Scapa Flow – keeping the Grand Fleet fed and fuelled

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    Malcolm Lewis

      I am interested to find out more about the logistical support for the huge Grand Fleet based at Scapa Flow in WW1. Sam Willis in his recent excellent TV programme about the base was not able to include comments on the supply arrangements for the many warships and the thousands of men manning them. Whilst the RN was gradually changing over to oil fuel at that time many ships still relied on coal. Getting both oil and coal to Scapa would have needed a fleet of merchant ships. A battleship required a thousand tons at a time or many gallons of oil.
      The Royal Fleet Auxiliary had been formed before the war in 1906 to provide colliers but I doubt it would have had many such ships to fill the total supply requirements. The Mary Rose and Strongbow incident in 1917 involved a convoy of colliers sailing from northern Norway which apparently was a regular run. Surprisingly that the Navy was getting large quantities of coal from Spitsbergen in the Arctic Circle, where Britain had mining interests, rather than from UK coalfields. Maybe it was considered a source less vulnerable to U-boat attack than shipping it up the North Sea.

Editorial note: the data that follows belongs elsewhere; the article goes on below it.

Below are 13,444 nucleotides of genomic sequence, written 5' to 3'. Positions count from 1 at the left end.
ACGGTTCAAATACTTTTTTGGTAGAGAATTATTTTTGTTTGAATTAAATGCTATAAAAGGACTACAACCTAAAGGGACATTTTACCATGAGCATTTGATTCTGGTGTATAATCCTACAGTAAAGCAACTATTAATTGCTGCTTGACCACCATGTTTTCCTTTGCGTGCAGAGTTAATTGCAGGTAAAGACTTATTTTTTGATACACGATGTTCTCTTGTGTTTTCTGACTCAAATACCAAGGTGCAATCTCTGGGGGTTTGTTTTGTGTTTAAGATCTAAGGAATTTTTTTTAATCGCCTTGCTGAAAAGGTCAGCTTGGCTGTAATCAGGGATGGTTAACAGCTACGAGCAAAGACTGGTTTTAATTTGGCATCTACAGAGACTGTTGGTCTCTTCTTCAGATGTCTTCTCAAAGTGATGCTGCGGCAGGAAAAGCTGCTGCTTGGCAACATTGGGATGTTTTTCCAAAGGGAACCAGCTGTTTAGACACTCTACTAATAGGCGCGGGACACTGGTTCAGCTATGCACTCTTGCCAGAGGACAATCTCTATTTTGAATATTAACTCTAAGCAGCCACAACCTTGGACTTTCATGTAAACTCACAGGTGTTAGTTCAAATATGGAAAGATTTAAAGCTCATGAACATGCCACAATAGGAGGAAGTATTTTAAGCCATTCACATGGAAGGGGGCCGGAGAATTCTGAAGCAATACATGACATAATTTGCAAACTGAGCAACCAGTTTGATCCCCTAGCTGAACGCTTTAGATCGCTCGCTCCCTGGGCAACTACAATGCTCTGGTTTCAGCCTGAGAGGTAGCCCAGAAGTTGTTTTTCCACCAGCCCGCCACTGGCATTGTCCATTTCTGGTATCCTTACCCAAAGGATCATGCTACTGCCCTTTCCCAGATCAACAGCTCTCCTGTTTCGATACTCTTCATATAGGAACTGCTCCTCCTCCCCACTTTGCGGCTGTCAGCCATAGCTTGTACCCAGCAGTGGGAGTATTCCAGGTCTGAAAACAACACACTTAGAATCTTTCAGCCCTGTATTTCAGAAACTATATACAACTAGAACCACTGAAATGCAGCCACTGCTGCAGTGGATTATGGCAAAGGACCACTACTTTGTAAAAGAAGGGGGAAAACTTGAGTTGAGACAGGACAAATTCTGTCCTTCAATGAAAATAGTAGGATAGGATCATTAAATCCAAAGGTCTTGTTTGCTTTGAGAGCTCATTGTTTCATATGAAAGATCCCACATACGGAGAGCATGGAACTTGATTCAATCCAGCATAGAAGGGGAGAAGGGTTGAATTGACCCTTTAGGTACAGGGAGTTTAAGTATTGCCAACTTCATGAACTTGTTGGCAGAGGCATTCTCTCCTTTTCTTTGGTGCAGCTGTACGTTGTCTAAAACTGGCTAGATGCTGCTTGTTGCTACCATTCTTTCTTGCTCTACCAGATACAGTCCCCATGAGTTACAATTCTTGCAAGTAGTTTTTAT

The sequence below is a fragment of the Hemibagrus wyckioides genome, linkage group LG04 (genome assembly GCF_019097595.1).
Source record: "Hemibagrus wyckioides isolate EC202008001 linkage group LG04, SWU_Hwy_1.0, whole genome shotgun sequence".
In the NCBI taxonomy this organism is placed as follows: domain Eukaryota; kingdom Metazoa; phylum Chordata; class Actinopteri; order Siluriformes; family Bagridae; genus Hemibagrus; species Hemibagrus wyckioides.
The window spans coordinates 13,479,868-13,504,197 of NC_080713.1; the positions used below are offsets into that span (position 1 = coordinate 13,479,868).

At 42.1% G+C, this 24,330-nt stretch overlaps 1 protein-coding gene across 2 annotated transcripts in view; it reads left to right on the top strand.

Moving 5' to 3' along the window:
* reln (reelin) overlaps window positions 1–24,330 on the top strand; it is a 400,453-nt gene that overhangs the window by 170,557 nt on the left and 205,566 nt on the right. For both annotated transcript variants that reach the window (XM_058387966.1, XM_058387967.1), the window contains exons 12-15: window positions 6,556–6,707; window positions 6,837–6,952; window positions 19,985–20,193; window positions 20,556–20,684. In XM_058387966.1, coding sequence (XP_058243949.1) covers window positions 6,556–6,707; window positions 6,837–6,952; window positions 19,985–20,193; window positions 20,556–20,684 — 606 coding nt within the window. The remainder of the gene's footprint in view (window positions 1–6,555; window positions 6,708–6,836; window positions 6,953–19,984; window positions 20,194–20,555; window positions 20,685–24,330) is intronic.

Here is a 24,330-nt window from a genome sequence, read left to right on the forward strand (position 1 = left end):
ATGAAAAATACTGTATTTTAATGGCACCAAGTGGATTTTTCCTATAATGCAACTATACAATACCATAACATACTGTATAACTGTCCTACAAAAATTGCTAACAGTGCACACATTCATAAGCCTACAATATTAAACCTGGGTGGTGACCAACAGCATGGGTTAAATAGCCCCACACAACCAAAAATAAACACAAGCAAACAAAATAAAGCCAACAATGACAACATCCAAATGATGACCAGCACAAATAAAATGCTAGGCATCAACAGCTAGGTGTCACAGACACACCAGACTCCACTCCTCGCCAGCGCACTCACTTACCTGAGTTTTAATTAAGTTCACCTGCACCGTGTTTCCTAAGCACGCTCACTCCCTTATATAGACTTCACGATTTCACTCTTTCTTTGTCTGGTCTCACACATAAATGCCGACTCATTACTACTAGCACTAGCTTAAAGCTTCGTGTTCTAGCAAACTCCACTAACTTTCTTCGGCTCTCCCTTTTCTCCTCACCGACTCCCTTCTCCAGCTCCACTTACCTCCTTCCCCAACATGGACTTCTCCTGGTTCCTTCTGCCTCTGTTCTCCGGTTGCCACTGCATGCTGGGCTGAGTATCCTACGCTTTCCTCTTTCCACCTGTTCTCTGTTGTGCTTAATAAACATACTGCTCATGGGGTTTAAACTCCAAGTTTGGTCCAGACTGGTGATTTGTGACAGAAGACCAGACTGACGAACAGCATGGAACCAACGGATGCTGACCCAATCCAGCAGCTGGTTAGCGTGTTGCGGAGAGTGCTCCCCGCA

I would be interested to receive any recommendations for reading on the subject. From extracts I have read of Arthur Marder’s, “Dreadnought to Scapa” (Vol 1), it does not include much on the victualling of the Fleet.

      Frank Scott

        SNR forum topic ‘Coal and Oil supplies to the RN in WW1’ (2009) contains a lot of information & references to cover this query. Among other things it refers to a master’s thesis on the Supply of Scapa Flow. Unfortunately the correspondent chose to be anonymous, so it is impossible to contact him/her to take up their offer to email a copy of that thesis.

        This is one of the many reasons why anonymous entries on the Forum are no longer permitted.

        Malcolm Lewis

          I received a response to my query from Peter Hulme on the Maritime History site (MarHst). I have posted my response to him here too for the benefit of the SNR Forum.
          Thank you Peter for making the pdf available of Jellicoe’s book “The Grand Fleet 1914-16 Its Creation, Development and Work; Admiral Viscount Jellicoe of Scapa 1919”.
          It is a most informative account of the strategy involving the fleet and its bases by the man who was in charge. Regarding my original query about replenishing the Fleet at Scapa it clearly was a problem right from the beginning of the war.
          The Admiralty had decided to base the fleet at Scapa some two years before the outbreak of war but because of Government financial constraints had done nothing to provide any defensive measures or facilities for maintaining ships or their crews. Jellicoe had the task of hurriedly organising a secure anchorage on this remote island subject to constant gales or fog and solely reliant on supplies by sea.